Indigenous producers: develop yourself and your project with NSI Art of Business Management – Indigenous Edition


Rachel Young

Outreach and Engagement Lead

Are you an emerging to mid-career Indigenous producer eager to grow yourself and your business? Apply now to get business management, negotiation and leadership training plus customized mentorship to develop a current project.

The National Screen Institute, in association with founding and presenting sponsor the Indigenous Screen Office (ISO), is seeking applicants for the new edition of NSI Art of Business Management – Indigenous Edition.

This 10-week, part-time online training and mentorship program is designed to help Indigenous screen content creators develop essential business management skills while creating a project plan for a feature film or web series currently in production.

Applicants must apply with a feature film or web series which has at least one source of confirmed funding. Eligible projects can be fiction, non-fiction or documentary in all genres and formats.

An independent jury will select up to eight emerging to mid-career Indigenous creative entrepreneurs looking to expand their business management skills for this program.

“The ISO is excited to be a presenting partner for the NSI Art of Business Management – Indigenous Edition program,” says ISO Sector Development program manager, Isabelle Ruiz. “The ISO is committed to supporting First Nations, Inuit, and Métis film and television creators. Through offerings like Art of Business Management, supported through our newly developed Sector Development Partnership Grant, we can continue to lift their voices. The ISO is thrilled to do this work alongside the National Screen Institute.”

This year, the National Screen Institute has introduced a new plan to expand the networks of participants. NSI Art of Business Management – Indigenous Edition will run alongside the Indigenous documentary film program, NSI IndigiDocs. Students from both programs will have an opportunity to meet and get to know each other through several joint sessions.

“NSI Art of Business Management – Indigenous Edition is designed to develop the business and leadership skills of Indigenous creatives across Canada,” says program manager, Cheyenne Bruneau. “Together with the ISO, we are proud to amplify these storytellers and help lead them as they further their careers in the industry.”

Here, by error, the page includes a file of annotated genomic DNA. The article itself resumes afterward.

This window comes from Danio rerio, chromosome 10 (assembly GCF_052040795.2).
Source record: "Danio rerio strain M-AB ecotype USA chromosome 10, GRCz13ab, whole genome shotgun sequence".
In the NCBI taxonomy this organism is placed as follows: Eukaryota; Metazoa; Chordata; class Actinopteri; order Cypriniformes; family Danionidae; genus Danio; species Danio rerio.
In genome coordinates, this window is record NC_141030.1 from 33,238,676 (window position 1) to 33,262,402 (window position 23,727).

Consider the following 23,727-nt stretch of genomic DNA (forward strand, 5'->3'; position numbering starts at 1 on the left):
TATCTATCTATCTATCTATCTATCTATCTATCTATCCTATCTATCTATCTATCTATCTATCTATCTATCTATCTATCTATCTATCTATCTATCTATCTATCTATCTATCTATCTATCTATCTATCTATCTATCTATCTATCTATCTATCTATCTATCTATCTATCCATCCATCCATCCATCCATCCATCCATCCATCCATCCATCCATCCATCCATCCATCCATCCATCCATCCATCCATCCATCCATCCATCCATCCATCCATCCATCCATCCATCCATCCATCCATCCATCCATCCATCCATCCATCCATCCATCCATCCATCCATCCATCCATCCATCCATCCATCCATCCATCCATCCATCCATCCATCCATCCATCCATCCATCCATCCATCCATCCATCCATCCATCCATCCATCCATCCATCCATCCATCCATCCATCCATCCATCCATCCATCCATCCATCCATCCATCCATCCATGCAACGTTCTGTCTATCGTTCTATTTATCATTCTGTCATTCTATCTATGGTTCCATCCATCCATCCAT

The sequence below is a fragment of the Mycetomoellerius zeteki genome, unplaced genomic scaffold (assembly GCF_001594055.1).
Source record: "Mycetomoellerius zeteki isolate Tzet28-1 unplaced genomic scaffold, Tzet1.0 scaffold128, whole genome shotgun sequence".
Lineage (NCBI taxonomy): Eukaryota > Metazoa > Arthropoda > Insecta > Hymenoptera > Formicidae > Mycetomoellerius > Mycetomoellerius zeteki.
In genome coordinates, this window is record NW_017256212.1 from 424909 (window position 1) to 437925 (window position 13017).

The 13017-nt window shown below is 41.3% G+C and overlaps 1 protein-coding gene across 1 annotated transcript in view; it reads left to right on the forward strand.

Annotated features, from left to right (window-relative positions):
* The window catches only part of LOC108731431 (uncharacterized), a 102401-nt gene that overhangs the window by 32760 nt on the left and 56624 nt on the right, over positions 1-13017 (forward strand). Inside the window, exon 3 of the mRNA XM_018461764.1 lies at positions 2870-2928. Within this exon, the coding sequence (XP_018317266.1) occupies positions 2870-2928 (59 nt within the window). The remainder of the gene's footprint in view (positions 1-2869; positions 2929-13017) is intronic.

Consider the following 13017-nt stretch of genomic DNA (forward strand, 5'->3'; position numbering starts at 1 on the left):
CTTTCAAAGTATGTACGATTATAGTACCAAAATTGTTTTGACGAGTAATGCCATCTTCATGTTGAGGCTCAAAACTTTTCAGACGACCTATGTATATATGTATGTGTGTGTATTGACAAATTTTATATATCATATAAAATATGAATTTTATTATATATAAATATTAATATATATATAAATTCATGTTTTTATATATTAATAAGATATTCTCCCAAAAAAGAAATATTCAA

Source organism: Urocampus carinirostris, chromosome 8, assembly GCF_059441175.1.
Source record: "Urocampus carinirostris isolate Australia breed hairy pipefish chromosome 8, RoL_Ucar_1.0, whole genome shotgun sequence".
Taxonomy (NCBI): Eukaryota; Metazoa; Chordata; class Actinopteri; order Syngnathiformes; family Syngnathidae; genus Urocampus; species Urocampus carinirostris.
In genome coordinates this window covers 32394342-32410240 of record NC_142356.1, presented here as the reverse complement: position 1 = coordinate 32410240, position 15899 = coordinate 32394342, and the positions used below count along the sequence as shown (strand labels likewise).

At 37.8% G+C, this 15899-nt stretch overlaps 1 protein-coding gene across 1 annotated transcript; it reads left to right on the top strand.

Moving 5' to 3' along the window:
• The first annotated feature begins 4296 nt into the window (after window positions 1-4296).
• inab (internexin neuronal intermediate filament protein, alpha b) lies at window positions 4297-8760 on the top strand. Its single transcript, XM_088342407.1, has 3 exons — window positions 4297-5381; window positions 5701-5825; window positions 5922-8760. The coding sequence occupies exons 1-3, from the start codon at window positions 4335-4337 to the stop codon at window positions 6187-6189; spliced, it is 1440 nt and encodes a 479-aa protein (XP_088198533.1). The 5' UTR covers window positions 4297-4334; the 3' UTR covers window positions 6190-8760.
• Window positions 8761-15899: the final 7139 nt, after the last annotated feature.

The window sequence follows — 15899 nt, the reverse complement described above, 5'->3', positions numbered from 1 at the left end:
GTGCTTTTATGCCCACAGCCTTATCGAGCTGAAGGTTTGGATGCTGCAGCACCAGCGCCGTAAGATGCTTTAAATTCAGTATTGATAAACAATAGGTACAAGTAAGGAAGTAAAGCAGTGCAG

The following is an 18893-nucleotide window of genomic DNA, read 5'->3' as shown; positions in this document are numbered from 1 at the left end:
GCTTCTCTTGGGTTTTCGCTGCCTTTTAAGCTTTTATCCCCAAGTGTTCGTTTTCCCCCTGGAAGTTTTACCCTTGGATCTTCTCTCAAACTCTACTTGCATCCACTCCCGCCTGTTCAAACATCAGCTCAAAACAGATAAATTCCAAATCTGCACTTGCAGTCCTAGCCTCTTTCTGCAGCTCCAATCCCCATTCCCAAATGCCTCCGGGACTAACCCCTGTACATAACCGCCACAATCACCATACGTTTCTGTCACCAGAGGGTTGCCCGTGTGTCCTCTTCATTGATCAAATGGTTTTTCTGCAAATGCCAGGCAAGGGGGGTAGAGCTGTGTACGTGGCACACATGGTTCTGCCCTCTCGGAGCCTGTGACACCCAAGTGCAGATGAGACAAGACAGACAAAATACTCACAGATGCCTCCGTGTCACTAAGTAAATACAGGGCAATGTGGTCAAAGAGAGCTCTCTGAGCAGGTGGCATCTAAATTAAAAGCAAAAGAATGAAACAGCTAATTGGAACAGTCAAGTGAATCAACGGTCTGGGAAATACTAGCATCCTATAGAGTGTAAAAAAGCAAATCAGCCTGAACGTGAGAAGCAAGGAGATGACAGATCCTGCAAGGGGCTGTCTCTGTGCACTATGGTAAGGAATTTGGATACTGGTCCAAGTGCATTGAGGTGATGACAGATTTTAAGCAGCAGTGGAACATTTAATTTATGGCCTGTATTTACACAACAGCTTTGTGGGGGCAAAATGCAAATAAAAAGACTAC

Applications are now open. Deadline to apply is March 11, 2022

NSI Art of Business Management is divided into two phases:

In phase one, participants will attend weekly online sessions for six weeks. These include interactive group discussions, round tables, peer reviews, presentations and masterclasses. Sessions begin with a wellness check-in followed by training with an industry expert.

Session topics will cover business affairs/contracts; labour and employment law; fundamentals of running a workplace; principles of human resources and effective people management skills; financial planning and modelling; production finance and distribution (understanding tax credits, finance structures and cash flows); negotiation as well as case studies.

Phase two consists of a four-week mentorship where participants are matched with an industry mentor to coach them through the development of their project plan. Mentors will assess participants’ skills and help them cultivate a successful career in producing. They’ll get advice on long-term goal setting and how to establish and maintain industry connections.

Program faculty includes Jason Brennan as program advisor, Lori Lozinski as faculty consultant and workshop co-host and Cheyenne Bruneau as program manager.